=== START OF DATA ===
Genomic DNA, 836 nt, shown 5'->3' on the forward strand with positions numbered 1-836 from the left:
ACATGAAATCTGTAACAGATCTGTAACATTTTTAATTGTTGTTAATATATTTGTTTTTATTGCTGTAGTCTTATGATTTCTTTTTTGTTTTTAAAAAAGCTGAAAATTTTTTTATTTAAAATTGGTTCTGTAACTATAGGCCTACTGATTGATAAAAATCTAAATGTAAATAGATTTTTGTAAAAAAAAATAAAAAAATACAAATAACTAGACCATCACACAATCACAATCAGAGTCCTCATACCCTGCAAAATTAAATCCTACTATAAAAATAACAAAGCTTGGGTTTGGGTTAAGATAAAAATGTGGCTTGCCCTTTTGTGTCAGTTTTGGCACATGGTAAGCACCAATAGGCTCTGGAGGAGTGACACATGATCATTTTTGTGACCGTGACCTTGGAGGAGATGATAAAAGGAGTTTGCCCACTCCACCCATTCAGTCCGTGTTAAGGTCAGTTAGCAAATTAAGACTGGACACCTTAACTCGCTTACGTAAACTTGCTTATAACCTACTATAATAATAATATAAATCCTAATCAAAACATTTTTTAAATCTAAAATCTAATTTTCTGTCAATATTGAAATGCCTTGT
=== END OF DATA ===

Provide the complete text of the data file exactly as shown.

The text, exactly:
Genomic DNA, 836 nt, shown 5'->3' on the forward strand with positions numbered 1-836 from the left:
ACATGAAATCTGTAACAGATCTGTAACATTTTTAATTGTTGTTAATATATTTGTTTTTATTGCTGTAGTCTTATGATTTCTTTTTTGTTTTTAAAAAAGCTGAAAATTTTTTTATTTAAAATTGGTTCTGTAACTATAGGCCTACTGATTGATAAAAATCTAAATGTAAATAGATTTTTGTAAAAAAAAATAAAAAAATACAAATAACTAGACCATCACACAATCACAATCAGAGTCCTCATACCCTGCAAAATTAAATCCTACTATAAAAATAACAAAGCTTGGGTTTGGGTTAAGATAAAAATGTGGCTTGCCCTTTTGTGTCAGTTTTGGCACATGGTAAGCACCAATAGGCTCTGGAGGAGTGACACATGATCATTTTTGTGACCGTGACCTTGGAGGAGATGATAAAAGGAGTTTGCCCACTCCACCCATTCAGTCCGTGTTAAGGTCAGTTAGCAAATTAAGACTGGACACCTTAACTCGCTTACGTAAACTTGCTTATAACCTACTATAATAATAATATAAATCCTAATCAAAACATTTTTTAAATCTAAAATCTAATTTTCTGTCAATATTGAAATGCCTTGT